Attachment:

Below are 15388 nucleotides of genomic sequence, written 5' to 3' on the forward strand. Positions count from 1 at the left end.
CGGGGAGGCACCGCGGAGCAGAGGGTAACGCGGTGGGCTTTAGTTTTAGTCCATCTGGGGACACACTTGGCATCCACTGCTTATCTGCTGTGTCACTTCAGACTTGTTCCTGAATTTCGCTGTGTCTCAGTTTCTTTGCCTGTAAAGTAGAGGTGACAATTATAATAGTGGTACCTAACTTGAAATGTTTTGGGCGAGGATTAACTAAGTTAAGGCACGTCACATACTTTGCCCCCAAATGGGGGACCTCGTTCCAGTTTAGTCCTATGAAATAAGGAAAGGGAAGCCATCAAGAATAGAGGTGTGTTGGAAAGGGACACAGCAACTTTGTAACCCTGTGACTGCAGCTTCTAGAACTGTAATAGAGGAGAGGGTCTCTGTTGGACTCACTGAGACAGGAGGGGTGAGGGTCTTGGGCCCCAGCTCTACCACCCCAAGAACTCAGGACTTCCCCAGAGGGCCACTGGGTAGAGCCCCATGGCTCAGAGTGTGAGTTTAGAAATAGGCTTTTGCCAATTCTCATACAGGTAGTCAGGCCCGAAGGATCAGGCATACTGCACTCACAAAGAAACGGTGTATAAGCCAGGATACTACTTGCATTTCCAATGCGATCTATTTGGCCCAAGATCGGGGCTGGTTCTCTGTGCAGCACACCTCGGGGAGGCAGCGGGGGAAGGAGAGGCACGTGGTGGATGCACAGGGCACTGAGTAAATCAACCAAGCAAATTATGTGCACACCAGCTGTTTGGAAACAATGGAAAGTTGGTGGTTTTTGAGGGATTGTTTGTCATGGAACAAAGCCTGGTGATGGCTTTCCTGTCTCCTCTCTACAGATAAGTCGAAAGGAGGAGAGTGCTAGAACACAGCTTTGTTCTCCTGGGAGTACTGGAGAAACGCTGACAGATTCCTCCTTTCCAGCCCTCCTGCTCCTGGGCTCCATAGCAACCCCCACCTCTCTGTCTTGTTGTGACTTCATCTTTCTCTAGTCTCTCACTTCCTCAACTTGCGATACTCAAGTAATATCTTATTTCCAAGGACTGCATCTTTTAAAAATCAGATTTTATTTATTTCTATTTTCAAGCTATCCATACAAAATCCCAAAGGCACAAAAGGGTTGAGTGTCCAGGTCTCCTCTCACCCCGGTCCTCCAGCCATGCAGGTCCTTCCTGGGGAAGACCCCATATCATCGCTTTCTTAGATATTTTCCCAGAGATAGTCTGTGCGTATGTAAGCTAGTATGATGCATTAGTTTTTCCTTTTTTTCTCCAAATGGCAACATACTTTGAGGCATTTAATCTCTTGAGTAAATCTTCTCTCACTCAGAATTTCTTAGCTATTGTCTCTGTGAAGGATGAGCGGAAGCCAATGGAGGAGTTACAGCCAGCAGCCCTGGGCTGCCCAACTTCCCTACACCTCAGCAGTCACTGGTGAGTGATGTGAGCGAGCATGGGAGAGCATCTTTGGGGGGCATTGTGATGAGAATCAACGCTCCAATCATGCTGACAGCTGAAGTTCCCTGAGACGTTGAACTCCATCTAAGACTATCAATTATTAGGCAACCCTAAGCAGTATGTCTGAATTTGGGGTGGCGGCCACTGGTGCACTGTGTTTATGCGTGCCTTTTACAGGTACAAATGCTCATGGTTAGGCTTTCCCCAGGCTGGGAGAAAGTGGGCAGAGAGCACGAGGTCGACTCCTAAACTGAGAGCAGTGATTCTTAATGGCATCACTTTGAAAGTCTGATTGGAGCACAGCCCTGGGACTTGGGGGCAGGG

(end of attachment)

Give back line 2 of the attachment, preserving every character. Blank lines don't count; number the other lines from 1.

CGGGGAGGCACCGCGGAGCAGAGGGTAACGCGGTGGGCTTTAGTTTTAGTCCATCTGGGGACACACTTGGCATCCACTGCTTATCTGCTGTGTCACTTCAGACTTGTTCCTGAATTTCGCTGTGTCTCAGTTTCTTTGCCTGTAAAGTAGAGGTGACAATTATAATAGTGGTACCTAACTTGAAATGTTTTGGGCGAGGATTAACTAAGTTAAGGCACGTCACATACTTTGCCCCCAAATGGGGGACCTCGTTCCAGTTTAGTCCTATGAAATAAGGAAAGGGAAGCCATCAAGAATAGAGGTGTGTTGGAAAGGGACACAGCAACTTTGTAACCCTGTGACTGCAGCTTCTAGAACTGTAATAGAGGAGAGGGTCTCTGTTGGACTCACTGAGACAGGAGGGGTGAGGGTCTTGGGCCCCAGCTCTACCACCCCAAGAACTCAGGACTTCCCCAGAGGGCCACTGGGTAGAGCCCCATGGCTCAGAGTGTGAGTTTAGAAATAGGCTTTTGCCAATTCTCATACAGGTAGTCAGGCCCGAAGGATCAGGCATACTGCACTCACAAAGAAACGGTGTATAAGCCAGGATACTACTTGCATTTCCAATGCGATCTATTTGGCCCAAGATCGGGGCTGGTTCTCTGTGCAGCACACCTCGGGGAGGCAGCGGGGGAAGGAGAGGCACGTGGTGGATGCACAGGGCACTGAGTAAATCAACCAAGCAAATTATGTGCACACCAGCTGTTTGGAAACAATGGAAAGTTGGTGGTTTTTGAGGGATTGTTTGTCATGGAACAAAGCCTGGTGATGGCTTTCCTGTCTCCTCTCTACAGATAAGTCGAAAGGAGGAGAGTGCTAGAACACAGCTTTGTTCTCCTGGGAGTACTGGAGAAACGCTGACAGATTCCTCCTTTCCAGCCCTCCTGCTCCTGGGCTCCATAGCAACCCCCACCTCTCTGTCTTGTTGTGACTTCATCTTTCTCTAGTCTCTCACTTCCTCAACTTGCGATACTCAAGTAATATCTTATTTCCAAGGACTGCATCTTTTAAAAATCAGATTTTATTTATTTCTATTTTCAAGCTATCCATACAAAATCCCAAAGGCACAAAAGGGTTGAGTGTCCAGGTCTCCTCTCACCCCGGTCCTCCAGCCATGCAGGTCCTTCCTGGGGAAGACCCCATATCATCGCTTTCTTAGATATTTTCCCAGAGATAGTCTGTGCGTATGTAAGCTAGTATGATGCATTAGTTTTTCCTTTTTTTCTCCAAATGGCAACATACTTTGAGGCATTTAATCTCTTGAGTAAATCTTCTCTCACTCAGAATTTCTTAGCTATTGTCTCTGTGAAGGATGAGCGGAAGCCAATGGAGGAGTTACAGCCAGCAGCCCTGGGCTGCCCAACTTCCCTACACCTCAGCAGTCACTGGTGAGTGATGTGAGCGAGCATGGGAGAGCATCTTTGGGGGGCATTGTGATGAGAATCAACGCTCCAATCATGCTGACAGCTGAAGTTCCCTGAGACGTTGAACTCCATCTAAGACTATCAATTATTAGGCAACCCTAAGCAGTATGTCTGAATTTGGGGTGGCGGCCACTGGTGCACTGTGTTTATGCGTGCCTTTTACAGGTACAAATGCTCATGGTTAGGCTTTCCCCAGGCTGGGAGAAAGTGGGCAGAGAGCACGAGGTCGACTCCTAAACTGAGAGCAGTGATTCTTAATGGCATCACTTTGAAAGTCTGATTGGAGCACAGCCCTGGGACTTGGGGGCAGGG